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Sudbury lands Cliffs smelter

The suspense is over.

Cliffs Natural Resources has announced it will build its $1.85-billion chromite processing facility, which will process chromite ore from its Ring of Fire project, near the town of Capreol, located north of Sudbury.

The smelter, which is expected to produce between 1,250 and 1,750 tonnes of chromite per day, is expected to create 450 jobs during construction, an additional 400 jobs to operate the facility and hundreds more spinoff employment opportunities in Sudbury and across the North.

Situated at the former Moose Mine site, the smelter will process chromite into ferrochrome, a component used in the production of stainless steel. The Ring of Fire, located 500 km north of Thunder Bay, is the only substantial deposit of chromite in North America and is expected to yield 2.3 million tonnes of chromite per year over a 30-year mine life.

Northern Development Minister Rick Bartolucci made the announcement in Sudbury May 9. Calling it an “exciting and historic” announcement for the region, Bartolucci said Cliffs chose Sudbury for its smelter because of the city’s experience in mineral exploration, mineral production and mine financing, along with its skilled workforce, training programs and environmental stewardship.

Cliffs was very specific when they explained why they chose Capreol after a lengthy and thorough analysis,” Bartolucci said. “Cliffs said this region was selected because it would best support the overall success of the Ring of Fire project; more specifically, we have an existing mining cluster of expertise, experienced workers, the appropriate community support and access to existing power.”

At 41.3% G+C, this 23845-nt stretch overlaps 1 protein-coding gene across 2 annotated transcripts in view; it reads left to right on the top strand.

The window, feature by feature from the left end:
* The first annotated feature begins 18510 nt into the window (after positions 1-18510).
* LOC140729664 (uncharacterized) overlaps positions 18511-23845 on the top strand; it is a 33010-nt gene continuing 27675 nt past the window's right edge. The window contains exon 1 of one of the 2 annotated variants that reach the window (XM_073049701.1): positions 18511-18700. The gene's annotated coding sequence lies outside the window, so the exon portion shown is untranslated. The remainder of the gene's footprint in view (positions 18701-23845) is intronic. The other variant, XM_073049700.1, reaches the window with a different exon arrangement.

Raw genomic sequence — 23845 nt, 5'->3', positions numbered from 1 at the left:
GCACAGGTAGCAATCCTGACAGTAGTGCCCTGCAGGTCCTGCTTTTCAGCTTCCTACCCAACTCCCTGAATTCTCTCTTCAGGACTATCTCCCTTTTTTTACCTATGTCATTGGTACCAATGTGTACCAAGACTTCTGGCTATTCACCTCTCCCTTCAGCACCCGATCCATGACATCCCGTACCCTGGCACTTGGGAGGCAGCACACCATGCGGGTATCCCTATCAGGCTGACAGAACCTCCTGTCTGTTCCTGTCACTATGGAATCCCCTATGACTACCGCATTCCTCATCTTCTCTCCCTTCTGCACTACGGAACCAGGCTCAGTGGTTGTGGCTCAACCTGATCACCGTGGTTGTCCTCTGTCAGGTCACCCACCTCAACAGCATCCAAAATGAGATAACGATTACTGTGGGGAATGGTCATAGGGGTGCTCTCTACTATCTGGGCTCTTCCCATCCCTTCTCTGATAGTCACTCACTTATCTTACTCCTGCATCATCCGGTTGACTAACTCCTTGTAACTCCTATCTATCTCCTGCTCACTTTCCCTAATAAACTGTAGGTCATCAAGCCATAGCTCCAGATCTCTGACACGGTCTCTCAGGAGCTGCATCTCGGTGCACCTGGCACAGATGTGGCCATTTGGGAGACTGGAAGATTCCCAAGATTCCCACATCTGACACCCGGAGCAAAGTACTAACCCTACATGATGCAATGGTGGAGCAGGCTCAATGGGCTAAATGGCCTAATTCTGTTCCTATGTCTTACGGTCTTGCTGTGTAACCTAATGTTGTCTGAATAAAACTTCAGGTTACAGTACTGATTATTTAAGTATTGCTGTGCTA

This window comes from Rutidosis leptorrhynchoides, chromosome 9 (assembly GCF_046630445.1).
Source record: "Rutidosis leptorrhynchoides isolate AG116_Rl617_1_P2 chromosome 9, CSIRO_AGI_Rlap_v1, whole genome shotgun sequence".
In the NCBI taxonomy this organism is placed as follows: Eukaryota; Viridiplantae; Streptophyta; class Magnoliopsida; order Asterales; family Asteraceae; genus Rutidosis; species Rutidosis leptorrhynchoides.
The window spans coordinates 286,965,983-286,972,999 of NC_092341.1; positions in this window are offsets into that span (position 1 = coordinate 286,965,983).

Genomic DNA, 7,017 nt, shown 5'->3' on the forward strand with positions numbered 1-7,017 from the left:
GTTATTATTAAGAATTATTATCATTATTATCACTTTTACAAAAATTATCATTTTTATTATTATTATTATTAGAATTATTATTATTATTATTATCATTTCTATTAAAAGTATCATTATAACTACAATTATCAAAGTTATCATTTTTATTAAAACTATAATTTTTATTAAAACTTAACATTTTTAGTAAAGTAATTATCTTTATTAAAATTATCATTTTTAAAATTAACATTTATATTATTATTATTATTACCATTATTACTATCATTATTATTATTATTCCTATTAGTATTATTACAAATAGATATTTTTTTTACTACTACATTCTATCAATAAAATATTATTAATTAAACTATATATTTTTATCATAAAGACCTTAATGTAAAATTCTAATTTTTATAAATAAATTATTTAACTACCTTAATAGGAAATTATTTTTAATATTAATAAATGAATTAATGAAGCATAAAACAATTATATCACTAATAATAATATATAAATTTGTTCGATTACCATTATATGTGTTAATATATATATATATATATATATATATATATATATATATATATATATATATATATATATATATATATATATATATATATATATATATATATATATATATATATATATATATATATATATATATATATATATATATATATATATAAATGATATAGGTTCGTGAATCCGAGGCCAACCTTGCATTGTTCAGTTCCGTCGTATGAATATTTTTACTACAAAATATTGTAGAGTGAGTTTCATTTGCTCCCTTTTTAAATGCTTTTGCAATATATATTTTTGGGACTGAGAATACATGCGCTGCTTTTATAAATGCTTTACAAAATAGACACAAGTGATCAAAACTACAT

Bartolucci additionally announced the province would invest in a transportation corridor in northwestern Ontario, but failed to put a dollar figure on the province’s commitment.

While Cliffs and the province have an agreement-in-principle, Bartolucci said discussions about a number of issues are ongoing, including whether the company will receive a rebate on power, and whether they will ship some of the chromite out of the country for processing, a move that would require the company to secure a domestic processing exemption from the province.

Parameters of an agreement will only be released once finalized, he said.

In a news release, Bill Boor, Cliffs’ senior vice-president of global ferroalloys, said the announcement marked a major milestone for the project.

“Now, we are able to commit to a project definition, moving us closer to making the chromite project reality,” he said. “By following a very rigorous and disciplined pre-feasibility approach, we are confident that the viability of the project is enhanced, which is critical to creating stable jobs and bringing other social and economic benefits to the region.”

Before the project can move forward, however, Boor emphasized the company must receive provincial and federal environmental assessment approvals, negotiate agreements with affected First Nations, work with the government to address the lack of infrastructure in the Ring of Fire and complete commercial and technical feasibility studies.

Wahnapitae First Nation Chief Myles Tyson said his community is supportive of the project and has been in discussions with Cliffs for more than a year on how the First Nation, located 20 km northeast of the planned chromite processing facility, can benefit from the development.

The company has been very open to talking with the community, but “nothing has been set in stone,” Tyson said. The First Nation is now waiting for Cliffs to begin “a meaningful dialogue” with the community.

“We’ll have to see what comes out of the ongoing discussions, but as long as it’s done in an environmentally sound way, that’s not damaging Mother Earth, we’re all for the development of this project,” Tyson said.

Tyson was especially pleased at the emphasis on consultation with First Nations.

“It’s very encouraging that Rick (Bartolucci) had mentioned the consultation with First Nations,” he said. “It has to happen, and Wahnapitae is open to industry, and let’s sit down and talk about it.”

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